The League

Richard Boadu & Claude Clayborne
6Magazine co-editors

Richard Boadu & Claude Clayborne

Publisher/Co-Editors of 6Magazine - a football and hip-hop culture digital magazine

Playoff change we can believe in


By Aaron Stern

Going into the 2010 NFL season everybody knew the NFC West was bad, but nobody could have seen this coming: The first playoff berth - and division championship - earned by a team with a record below .500.

The Seahawks have done it, giving hope to C students everywhere, and adding nuance to the adage that when a bear attacks you don't have to be faster than the bear, just faster than whoever else is around at the time.

Meanwhile, the Giants and Buccaneers are forced to stomach the bitter pill of sitting at home in January with 10-6 records when a 9-7 record will get you into the postseason in most years. That may not seem fair to many, but that's life in the NFL, where divisions - and division championships - create heated rivalries that fuel fan bases and boost the league's currency. The alternative is to switch to an NBA-like system in which divisions mean nothing and playoffs feature the top eight teams from each of the two conferences, regardless of their divisional records.

That's not the way to go. Face it: As a Redskins fan, there's no greater drama (if I remember this correctly) than the Skins driving up I-95 for a late December game in Philly or Jersey for all the marbles. Watching them play Arizona or even Detroit for the final wild card berth under such a system just wouldn't be the same. Without that intradivisional tension, playing the Cowboys would become as vitriolic as playing the Falcons.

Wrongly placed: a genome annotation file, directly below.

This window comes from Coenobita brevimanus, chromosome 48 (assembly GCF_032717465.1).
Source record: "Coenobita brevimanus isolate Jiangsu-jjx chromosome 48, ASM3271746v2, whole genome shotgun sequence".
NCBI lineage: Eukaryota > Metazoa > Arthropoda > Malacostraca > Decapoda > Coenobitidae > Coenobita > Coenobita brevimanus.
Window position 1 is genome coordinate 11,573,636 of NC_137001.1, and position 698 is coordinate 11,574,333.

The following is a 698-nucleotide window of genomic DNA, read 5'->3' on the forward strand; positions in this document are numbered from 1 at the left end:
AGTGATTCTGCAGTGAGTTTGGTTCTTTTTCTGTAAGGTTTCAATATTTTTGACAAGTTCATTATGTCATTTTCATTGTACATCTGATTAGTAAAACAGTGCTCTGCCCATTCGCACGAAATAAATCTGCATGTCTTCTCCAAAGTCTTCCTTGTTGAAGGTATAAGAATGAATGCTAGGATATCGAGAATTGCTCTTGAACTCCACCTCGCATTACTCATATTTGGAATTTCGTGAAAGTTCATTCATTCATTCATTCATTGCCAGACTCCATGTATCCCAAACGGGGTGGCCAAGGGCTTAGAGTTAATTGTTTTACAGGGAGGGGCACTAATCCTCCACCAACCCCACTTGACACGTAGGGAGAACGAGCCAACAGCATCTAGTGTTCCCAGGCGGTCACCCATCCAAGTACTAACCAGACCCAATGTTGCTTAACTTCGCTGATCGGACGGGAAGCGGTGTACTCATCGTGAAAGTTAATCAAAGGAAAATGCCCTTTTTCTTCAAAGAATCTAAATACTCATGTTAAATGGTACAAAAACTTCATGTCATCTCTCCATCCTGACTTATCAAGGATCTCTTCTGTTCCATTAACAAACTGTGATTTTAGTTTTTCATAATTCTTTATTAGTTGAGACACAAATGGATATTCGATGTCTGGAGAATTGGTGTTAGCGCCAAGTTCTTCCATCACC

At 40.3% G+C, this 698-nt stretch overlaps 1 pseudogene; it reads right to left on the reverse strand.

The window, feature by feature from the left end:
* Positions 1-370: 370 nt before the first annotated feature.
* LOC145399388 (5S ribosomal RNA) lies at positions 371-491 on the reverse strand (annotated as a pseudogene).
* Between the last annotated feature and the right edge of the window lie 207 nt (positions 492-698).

Which isn't to say the system doesn't need tweaking. The Seahawks earned a playoff berth, and they deserve the joy and glory, however dubious, that comes along with it. But that shouldn't mean that they get to stay at home to play the defending Super Bowl champion Saints, who are 11-5. Records should count for something, and those with better records should be rewarded appropriately. An ideal playoff system would retain the time-honored structure of divisions within both conferences: Division champions would get a berth, but overall seeding would be based on record.

Such a system wouldn't make teams like the Bucs or Giants feel any better, but it would reward the greatest number of fans by keeping them interested - not to mention rewarding their teams with the ticket and merchandising revenue that only a home playoff game can reap.

By Richard Boadu & Claude Clayborne  |  January 5, 2011; 1:00 PM ET  | Category:  NFC , NFL Rules , Playoffs , Seattle Seahawks Save & Share:  Send E-mail   Facebook   Twitter   Digg   Yahoo Buzz   StumbleUpon   Technorati  
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